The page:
Magazine article The Christian Century

Heaven Comes to Us

Magazine article The Christian Century

Heaven Comes to Us

Article excerpt

FOR MANY thoughtful Christians, meaningful language about heaven has fallen steadily from their grasp. In a scientific age, "heaven" as a place where God reigns and people go when they die has gradually slipped the moorings of plausibility. In 1941, Rudolf Bultmann, his sledgehammer poised against the foundations of the three-story cosmos, confidently said, "There is no longer any heaven in the traditional sense." The official 1930s hynmbook in my denomination included over a dozen hymns on heaven. The current hymnal's index doesn't even list the category.

Good riddance--at least according to an increasing chorus of voices. N. T. Wright recently argued that any thought that Christian hope is about "going to heaven" is biblically unsupported, theologically bankrupt and ethically corrosive. Jesus scholar Marcus Borg once told an audience, "If I were to make a list of Christianity's ten worst contributions to religion, on that list would be popular Christianity's emphasis on the afterlife."

More recently, media-savvy pastor Rob Bell published Love Wins: A Book about Heaven, Hell, and the Fate of Every Person Who Ever Lived, in which he dismisses traditional evangelical notions of heaven and hell, calling them "misguided and toxic." When advance word leaked about Bell's new book, outraged conservatives pummeled him with what the New York Times called "a biblical hailstorm of Twitter messages and blog posts."

Yet the hope of heaven dies hard in the popular imagination. Polls show that nine out of ten Americans believe in heaven, regardless of religious affiliation, and 85 percent are persuaded that they "will personally go there."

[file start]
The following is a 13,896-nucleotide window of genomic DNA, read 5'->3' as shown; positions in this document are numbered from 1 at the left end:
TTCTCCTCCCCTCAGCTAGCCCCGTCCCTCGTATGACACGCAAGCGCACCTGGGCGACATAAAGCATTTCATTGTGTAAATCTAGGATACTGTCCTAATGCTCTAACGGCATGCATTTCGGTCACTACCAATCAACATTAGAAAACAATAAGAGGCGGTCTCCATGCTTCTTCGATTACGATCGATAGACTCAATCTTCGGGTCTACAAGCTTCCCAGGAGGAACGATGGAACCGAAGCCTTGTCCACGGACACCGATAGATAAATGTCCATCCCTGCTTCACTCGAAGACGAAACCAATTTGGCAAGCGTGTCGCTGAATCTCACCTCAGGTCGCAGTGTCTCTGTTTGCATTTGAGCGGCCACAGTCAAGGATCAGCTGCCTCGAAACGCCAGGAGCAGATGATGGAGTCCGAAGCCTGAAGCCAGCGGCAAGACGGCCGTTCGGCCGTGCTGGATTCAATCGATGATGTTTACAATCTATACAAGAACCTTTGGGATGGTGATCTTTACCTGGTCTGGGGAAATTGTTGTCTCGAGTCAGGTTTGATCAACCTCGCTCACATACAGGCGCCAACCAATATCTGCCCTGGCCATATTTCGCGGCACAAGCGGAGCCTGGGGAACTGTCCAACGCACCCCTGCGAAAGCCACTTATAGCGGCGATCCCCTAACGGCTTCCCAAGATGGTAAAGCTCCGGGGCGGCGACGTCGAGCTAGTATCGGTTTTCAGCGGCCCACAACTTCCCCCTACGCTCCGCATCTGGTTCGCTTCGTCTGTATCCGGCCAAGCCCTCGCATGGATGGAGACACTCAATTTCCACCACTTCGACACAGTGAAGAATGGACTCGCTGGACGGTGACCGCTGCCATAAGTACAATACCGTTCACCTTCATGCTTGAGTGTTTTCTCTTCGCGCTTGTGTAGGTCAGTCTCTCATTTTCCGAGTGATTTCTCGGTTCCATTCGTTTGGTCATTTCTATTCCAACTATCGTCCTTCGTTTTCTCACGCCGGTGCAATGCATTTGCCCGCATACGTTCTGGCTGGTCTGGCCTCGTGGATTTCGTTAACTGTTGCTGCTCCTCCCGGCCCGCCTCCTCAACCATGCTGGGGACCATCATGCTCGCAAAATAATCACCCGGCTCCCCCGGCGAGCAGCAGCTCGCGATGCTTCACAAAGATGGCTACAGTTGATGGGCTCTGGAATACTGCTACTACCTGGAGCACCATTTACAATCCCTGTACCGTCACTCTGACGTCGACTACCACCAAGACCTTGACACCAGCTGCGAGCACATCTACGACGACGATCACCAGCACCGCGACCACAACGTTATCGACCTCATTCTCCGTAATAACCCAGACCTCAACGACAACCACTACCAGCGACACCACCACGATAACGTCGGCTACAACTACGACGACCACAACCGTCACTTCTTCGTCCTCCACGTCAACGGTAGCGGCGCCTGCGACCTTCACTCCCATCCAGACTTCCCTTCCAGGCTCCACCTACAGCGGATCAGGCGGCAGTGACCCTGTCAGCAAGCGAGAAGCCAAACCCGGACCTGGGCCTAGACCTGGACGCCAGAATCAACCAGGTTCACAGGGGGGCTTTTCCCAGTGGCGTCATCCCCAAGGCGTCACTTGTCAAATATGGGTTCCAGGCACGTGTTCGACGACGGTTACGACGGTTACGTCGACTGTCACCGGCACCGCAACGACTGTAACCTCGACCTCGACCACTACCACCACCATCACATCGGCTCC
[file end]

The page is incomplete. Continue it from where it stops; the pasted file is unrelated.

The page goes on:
Even more impressive is the astonishing success of Todd Burpo's Heaven Is for Real, which has topped the New York Times best-seller lists for several months. Burpo, pastor of a small Nebraska church, tells of how he and his wife nearly lost their three-year-old son Colton because of misdiagnosed appendicitis. The couple experienced the fear, rage and anxiety any parents would feel as their child came perilously close to death--and all of the relief and renewed faith when his life seemed to be miraculously spared.

Burpo then describes how Colton began to tell a mind-boggling story of having been transported from the operating table into heaven. He described his great-grandfather "Pop," dead for more than 30 years, and a sister who died in a miscarriage that Colton had never been told about. He also encountered John the Baptist and saw God and Jesus sitting on enormous thrones. …

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